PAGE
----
In the last decade, several computational methods have been successfully applied to understand cancer initiation and progression through integration of genomic and epigenomic data. However, despite recent advances in discovering a wide array of novel chemotherapy agents, identification of patients with poor and favorable response prior to treatment administration remains a major challenge in clinical oncology and cancer management.
Researchers at Rutgers university have developed a novel generalizable genome-wide computational framework that identifies biomarkers via gene enrichment analysis. The framework reveals an interplay between genomic and epigenomic mechanisms that explain the complexity of a cancer patient’s response to chemotherapy. This novel computational algorithm uses integrative approach, wherein, genomic (i.e. mRNA expression) and epigenomic (i.e. DNA methylation) patient profiles are used to uncover molecular pathways with significant (epi) genomic alterations that distinguish favorable from poor treatment response. To demonstrate generalizability of the approach, the Rutgers scientists have applied the algorithm across additional chemotherapy regimens and cancer types in order to demonstrate the tools ability to accurately predict the patients’ treatment response.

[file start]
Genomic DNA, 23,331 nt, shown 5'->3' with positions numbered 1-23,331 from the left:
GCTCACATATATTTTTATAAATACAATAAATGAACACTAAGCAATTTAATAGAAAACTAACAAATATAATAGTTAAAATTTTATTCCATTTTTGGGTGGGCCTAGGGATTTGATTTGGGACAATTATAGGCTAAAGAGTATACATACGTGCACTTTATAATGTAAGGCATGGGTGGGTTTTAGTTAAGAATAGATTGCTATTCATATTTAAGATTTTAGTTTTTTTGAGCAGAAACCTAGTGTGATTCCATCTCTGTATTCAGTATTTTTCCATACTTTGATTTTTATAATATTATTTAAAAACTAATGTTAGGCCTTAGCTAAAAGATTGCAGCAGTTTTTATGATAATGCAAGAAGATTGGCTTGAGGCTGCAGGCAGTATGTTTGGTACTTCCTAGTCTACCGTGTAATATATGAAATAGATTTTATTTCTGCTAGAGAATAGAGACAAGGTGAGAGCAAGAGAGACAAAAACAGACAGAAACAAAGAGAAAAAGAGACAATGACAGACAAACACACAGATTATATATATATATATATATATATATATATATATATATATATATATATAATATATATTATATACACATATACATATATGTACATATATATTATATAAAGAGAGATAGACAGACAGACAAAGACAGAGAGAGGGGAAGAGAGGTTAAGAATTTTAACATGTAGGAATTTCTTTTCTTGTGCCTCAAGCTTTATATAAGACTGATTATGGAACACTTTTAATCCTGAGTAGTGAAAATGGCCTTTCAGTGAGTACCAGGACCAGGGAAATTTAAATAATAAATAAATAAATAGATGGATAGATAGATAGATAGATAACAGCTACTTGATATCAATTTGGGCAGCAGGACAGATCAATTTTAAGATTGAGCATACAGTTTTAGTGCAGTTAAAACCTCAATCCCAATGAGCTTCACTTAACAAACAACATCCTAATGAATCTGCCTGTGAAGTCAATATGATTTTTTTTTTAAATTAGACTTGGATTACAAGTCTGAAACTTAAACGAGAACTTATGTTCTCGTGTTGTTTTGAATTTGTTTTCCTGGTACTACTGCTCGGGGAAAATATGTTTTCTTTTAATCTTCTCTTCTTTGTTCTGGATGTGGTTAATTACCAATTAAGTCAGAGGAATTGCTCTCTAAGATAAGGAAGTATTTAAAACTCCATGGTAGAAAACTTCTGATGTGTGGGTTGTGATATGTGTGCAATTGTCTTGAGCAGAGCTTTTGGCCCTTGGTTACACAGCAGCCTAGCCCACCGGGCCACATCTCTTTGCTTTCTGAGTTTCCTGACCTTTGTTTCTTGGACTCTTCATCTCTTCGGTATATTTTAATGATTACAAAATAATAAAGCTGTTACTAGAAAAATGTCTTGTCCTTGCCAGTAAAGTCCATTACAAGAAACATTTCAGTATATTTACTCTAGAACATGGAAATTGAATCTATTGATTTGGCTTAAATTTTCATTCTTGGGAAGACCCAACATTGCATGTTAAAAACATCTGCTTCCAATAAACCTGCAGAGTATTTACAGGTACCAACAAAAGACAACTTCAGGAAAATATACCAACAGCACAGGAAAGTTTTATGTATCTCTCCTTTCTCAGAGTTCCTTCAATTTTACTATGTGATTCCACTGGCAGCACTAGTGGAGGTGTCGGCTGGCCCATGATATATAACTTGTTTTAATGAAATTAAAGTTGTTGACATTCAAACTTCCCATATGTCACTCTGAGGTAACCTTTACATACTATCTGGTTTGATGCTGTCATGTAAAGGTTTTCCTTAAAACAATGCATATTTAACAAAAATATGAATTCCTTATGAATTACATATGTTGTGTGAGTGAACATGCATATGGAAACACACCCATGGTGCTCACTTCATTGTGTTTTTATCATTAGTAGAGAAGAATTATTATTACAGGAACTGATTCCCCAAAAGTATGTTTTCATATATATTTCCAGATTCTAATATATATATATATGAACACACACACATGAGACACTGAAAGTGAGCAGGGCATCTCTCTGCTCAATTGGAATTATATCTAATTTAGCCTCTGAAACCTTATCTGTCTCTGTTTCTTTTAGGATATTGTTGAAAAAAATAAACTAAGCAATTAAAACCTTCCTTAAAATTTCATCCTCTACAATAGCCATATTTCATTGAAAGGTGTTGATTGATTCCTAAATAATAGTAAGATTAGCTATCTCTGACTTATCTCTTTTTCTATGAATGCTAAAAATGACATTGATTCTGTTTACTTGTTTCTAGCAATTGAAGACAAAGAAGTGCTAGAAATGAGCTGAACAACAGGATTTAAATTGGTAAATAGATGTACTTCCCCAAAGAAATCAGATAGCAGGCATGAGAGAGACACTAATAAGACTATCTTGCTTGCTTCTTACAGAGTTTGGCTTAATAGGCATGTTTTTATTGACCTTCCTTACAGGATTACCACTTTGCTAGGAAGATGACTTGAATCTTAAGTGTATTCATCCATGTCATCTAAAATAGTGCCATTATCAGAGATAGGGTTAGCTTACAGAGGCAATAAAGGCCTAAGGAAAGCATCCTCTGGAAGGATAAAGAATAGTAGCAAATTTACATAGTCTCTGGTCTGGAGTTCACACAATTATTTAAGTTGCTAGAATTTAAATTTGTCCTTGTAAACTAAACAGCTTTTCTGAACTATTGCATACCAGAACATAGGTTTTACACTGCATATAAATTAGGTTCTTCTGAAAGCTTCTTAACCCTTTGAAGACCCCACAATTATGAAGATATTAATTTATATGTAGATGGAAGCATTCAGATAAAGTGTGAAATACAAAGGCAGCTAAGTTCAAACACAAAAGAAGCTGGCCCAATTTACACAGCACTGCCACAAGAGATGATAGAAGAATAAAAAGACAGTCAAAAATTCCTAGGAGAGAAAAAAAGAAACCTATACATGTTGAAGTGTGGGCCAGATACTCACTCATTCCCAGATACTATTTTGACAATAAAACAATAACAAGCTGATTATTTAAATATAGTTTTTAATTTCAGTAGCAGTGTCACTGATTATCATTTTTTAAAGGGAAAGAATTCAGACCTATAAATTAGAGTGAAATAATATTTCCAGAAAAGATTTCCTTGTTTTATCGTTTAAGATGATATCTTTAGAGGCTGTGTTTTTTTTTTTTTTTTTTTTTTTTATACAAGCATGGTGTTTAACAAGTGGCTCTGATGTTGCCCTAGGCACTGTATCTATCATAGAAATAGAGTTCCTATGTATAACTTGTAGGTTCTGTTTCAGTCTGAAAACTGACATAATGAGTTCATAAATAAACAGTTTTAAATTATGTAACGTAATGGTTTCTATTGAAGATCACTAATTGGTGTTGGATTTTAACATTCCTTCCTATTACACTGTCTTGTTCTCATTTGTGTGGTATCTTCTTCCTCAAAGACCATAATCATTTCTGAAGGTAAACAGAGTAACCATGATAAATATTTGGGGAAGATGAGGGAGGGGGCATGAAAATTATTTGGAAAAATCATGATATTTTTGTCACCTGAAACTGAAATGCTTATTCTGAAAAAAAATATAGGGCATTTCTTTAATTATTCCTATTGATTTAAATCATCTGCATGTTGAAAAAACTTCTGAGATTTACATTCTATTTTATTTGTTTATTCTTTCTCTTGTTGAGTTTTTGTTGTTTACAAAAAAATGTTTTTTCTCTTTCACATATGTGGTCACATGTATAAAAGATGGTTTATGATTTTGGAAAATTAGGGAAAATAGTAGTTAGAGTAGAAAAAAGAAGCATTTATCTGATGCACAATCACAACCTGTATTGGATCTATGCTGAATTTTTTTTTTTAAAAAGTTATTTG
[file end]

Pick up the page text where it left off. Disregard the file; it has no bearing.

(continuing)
A novel integrative computational algorithm which can be utilized to identify (epi) genomically altered pathways implicated in primary chemo-response and effectively classify patients who would benefit from specific chemotherapy regimens or are at risk of resistance, which will significantly improve personalized therapeutic strategies and informed clinical decision making.
- Only computational approach that predicts whether a patient will be sensitive or resistant to chemotherapy.
- Builds a strong foundation for improving personalized therapeutic options.
- Potentially helps avoid harmful side effects and improve disease course for all cancer types.
Intellectual Property & Development Status
Patent Pending. Software available. Intellectual property available for licensing and/or research collaboration